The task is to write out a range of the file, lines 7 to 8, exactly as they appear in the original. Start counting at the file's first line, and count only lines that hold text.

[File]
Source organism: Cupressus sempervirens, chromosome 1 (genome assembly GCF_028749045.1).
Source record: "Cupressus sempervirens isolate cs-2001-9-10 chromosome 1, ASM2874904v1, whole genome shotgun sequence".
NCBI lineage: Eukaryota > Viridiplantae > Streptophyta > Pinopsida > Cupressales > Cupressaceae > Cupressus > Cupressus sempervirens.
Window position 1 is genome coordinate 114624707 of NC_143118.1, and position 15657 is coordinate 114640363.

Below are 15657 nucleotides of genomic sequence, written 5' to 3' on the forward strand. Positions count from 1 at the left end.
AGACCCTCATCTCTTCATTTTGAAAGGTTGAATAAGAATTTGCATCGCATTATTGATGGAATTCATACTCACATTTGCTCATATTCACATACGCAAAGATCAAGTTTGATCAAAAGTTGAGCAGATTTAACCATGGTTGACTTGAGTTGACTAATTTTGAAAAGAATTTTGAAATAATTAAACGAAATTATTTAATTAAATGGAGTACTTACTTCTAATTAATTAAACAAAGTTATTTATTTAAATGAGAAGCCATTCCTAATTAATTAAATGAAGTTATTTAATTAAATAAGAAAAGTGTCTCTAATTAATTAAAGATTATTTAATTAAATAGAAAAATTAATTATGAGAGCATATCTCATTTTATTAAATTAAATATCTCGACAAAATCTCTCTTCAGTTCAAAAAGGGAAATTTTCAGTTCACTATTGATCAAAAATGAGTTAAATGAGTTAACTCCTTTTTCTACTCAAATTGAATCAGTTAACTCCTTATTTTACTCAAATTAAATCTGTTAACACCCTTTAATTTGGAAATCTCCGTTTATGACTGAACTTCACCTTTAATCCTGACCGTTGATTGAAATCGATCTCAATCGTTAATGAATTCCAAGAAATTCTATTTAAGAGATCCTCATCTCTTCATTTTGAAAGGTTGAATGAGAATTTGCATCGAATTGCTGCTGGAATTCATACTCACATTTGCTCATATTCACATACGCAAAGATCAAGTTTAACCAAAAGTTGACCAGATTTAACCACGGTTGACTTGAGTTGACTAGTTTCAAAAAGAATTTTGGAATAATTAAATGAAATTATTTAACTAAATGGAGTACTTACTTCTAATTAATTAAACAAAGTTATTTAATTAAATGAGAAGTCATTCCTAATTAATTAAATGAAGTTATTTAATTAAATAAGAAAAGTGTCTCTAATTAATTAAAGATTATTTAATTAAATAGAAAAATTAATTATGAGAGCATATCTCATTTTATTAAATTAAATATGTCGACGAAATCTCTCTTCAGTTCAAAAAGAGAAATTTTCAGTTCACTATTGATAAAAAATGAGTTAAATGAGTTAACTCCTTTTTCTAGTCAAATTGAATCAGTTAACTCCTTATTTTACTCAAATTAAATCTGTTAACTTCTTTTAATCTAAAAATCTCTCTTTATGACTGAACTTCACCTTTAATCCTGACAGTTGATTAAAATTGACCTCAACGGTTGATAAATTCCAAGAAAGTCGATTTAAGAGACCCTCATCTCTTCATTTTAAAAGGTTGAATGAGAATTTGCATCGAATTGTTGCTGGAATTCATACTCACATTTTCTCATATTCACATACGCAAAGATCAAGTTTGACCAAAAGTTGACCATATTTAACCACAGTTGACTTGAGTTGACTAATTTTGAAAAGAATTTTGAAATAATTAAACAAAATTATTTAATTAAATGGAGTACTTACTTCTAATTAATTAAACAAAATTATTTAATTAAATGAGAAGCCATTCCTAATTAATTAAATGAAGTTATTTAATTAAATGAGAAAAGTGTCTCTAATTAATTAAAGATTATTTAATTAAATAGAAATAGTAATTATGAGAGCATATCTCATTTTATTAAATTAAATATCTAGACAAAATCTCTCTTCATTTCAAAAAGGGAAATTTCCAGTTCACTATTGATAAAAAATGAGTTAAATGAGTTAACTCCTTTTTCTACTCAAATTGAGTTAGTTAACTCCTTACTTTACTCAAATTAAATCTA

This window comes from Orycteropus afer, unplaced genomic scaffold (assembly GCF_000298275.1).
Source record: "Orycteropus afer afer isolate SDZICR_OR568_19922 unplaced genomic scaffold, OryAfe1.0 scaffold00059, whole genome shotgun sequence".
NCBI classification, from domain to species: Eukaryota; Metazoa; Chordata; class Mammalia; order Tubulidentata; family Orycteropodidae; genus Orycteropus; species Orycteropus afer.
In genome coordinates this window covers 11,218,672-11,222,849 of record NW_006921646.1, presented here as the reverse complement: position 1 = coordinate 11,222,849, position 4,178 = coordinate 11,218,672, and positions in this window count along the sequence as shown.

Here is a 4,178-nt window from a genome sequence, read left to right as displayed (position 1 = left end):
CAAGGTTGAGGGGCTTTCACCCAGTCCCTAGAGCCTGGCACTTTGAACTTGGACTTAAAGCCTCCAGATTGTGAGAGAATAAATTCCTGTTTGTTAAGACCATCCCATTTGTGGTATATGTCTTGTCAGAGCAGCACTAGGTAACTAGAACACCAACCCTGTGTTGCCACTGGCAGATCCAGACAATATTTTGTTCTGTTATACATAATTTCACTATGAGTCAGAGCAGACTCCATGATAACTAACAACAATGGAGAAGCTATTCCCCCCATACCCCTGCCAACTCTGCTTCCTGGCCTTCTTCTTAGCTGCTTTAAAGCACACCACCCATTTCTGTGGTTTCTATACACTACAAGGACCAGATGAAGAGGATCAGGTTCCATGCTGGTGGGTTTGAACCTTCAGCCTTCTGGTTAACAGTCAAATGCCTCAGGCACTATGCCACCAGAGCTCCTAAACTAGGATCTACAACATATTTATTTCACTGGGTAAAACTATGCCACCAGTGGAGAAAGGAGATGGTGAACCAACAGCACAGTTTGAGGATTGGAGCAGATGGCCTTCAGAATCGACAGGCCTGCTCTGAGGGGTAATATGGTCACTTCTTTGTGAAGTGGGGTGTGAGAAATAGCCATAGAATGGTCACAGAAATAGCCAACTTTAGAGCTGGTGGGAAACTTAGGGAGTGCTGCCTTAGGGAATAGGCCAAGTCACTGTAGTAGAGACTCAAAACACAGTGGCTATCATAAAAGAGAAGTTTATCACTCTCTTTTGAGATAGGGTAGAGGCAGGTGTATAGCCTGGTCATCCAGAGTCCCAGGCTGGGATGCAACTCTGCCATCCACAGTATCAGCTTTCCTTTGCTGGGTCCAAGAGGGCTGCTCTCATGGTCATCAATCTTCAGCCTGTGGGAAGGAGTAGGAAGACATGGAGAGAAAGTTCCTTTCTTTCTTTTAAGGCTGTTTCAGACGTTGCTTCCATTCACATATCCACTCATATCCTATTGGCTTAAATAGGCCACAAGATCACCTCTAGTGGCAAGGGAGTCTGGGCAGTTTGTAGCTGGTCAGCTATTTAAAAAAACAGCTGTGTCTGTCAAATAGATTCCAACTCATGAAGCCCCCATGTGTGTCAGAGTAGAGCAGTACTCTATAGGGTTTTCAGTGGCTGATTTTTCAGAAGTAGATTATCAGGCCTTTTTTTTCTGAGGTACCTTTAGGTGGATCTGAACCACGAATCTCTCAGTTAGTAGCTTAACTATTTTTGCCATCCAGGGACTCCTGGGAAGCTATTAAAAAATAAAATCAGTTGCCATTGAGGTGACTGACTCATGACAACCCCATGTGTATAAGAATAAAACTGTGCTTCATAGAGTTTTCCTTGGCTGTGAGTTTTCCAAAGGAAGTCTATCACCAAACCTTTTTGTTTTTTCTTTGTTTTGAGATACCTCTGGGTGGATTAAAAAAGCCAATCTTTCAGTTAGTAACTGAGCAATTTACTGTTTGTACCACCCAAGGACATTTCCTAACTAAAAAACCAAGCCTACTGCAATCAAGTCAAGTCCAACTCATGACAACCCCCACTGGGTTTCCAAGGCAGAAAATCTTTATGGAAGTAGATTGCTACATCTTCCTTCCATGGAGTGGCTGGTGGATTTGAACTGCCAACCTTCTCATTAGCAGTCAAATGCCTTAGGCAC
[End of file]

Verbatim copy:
This window comes from Orycteropus afer, unplaced genomic scaffold (assembly GCF_000298275.1).
Source record: "Orycteropus afer afer isolate SDZICR_OR568_19922 unplaced genomic scaffold, OryAfe1.0 scaffold00059, whole genome shotgun sequence".